Everybody knows the print function in Python. It prints a string to the shell–and makes the computation of a Python program explicit to the programmer. But only few coders understand its powerful arguments to format the output. What are they?
There are two little-used arguments of the print function in Python. The argument
sep indicates the separator which is printed between the objects. The argument
end defines what comes at the end of each line.
Consider the following example:
a = 'hello' b = 'world' print(a, b, sep=' Python ', end='!')
Try it yourself in our interactive code shell:
Click “Run” to execute the shell and see the output. What has changed?
The print function has several arguments you can use to format the output.
sep indicates the separator which is printed between the objects. By default
sep is empty space. In the puzzle we set it to be ‘ Python ‘.
end defines what comes at the end of each line. By default
end is a line break. In the puzzle we set it to
'!'. This means that print would print everything in one single line because there is no line break.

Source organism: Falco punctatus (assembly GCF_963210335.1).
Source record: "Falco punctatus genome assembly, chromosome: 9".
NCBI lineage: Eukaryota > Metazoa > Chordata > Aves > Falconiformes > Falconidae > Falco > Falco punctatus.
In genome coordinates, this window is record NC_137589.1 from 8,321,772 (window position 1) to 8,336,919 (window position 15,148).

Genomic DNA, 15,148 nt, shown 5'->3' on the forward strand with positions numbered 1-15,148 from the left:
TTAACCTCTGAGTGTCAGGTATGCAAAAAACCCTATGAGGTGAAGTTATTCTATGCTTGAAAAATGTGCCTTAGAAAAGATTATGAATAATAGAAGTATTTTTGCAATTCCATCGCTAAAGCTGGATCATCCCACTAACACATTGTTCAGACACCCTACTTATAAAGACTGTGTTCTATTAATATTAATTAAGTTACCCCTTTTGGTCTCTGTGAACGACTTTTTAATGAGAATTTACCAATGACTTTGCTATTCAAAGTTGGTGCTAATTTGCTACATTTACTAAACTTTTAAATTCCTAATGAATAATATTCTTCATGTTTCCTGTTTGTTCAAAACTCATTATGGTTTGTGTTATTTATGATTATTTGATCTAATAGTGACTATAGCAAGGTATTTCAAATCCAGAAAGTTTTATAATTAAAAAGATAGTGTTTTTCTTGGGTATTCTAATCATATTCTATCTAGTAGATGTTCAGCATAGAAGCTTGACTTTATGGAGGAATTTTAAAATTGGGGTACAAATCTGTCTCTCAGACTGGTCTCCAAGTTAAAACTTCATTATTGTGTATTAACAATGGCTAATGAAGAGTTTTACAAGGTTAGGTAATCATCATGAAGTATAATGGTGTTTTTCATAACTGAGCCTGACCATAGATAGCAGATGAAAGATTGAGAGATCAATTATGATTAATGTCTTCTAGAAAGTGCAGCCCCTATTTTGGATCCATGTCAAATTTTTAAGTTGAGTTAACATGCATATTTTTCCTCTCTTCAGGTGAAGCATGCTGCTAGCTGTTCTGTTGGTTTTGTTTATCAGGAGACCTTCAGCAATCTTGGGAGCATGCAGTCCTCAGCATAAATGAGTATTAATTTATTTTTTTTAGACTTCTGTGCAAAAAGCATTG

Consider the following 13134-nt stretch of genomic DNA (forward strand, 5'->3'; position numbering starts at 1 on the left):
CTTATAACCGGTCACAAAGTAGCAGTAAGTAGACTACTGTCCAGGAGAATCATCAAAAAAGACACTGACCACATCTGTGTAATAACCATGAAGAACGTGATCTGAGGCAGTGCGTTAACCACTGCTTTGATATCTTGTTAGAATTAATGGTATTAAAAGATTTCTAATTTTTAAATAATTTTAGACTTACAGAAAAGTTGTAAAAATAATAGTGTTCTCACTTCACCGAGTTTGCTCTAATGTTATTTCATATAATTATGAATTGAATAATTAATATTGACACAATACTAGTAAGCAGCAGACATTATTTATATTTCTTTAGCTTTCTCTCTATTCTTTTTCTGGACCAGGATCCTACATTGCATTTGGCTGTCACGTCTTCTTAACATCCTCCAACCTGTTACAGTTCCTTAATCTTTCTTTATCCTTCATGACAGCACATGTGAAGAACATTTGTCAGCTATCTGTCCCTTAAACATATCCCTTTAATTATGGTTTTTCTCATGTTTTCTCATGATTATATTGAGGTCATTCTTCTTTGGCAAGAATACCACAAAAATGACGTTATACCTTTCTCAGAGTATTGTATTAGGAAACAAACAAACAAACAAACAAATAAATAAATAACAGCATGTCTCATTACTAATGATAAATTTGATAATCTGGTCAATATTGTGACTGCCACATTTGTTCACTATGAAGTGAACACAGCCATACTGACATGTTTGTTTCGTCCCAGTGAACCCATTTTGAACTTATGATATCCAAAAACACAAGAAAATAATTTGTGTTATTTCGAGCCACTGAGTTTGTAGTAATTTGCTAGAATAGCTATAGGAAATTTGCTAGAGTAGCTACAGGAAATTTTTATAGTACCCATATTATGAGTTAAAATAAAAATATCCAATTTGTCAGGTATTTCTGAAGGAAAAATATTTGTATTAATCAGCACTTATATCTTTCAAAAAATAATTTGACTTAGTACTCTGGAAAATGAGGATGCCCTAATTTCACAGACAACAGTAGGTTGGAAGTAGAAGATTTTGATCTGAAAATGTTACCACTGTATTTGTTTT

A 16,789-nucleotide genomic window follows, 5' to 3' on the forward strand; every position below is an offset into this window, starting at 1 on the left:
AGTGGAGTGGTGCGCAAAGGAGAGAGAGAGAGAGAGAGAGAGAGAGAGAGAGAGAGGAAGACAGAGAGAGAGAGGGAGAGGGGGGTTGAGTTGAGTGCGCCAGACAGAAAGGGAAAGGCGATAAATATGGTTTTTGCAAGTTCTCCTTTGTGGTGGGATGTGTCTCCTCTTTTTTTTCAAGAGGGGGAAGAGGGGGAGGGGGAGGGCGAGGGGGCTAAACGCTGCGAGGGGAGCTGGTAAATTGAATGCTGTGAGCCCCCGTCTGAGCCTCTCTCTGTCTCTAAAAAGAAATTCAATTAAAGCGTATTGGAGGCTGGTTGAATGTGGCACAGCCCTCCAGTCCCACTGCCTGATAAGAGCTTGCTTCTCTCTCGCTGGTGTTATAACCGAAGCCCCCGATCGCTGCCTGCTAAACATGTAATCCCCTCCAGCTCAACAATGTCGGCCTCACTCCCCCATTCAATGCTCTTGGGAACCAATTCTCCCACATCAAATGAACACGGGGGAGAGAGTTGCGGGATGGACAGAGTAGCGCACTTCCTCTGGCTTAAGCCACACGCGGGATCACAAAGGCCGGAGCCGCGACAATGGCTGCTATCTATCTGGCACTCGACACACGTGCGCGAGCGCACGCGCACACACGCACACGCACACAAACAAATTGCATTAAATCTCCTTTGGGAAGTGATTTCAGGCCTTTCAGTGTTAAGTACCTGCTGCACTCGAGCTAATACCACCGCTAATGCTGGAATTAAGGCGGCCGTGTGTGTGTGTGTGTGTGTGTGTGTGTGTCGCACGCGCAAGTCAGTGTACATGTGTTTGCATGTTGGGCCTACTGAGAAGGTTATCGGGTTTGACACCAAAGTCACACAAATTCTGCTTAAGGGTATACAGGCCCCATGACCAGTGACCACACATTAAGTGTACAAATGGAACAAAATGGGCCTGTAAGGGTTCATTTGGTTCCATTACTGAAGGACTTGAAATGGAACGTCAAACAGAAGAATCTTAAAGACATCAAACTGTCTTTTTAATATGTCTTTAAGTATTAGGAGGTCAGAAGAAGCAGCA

When we call
print() with the given arguments and objects a and b we get the output
'hello Python world!'.
Where to Go From Here?
Enough theory, let’s get some practice!
To become successful in coding, you need to get out there and solve real problems for real people. That’s how you can become a six-figure earner easily. And that’s how you polish the skills you really need in practice. After all, what’s the use of learning theory that nobody ever needs?
Practice projects is how you sharpen your saw in coding!
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Then become a Python freelance developer! It’s the best way of approaching the task of improving your Python skills—even if you are a complete beginner.
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While working as a researcher in distributed systems, Dr. Christian Mayer found his love for teaching computer science students.
To help students reach higher levels of Python success, he founded the programming education website Finxter.com. He’s author of the popular programming book Python One-Liners (NoStarch 2020), coauthor of the Coffee Break Python series of self-published books, computer science enthusiast, freelancer, and owner of one of the top 10 largest Python blogs worldwide.
His passions are writing, reading, and coding. But his greatest passion is to serve aspiring coders through Finxter and help them to boost their skills. You can join his free email academy here.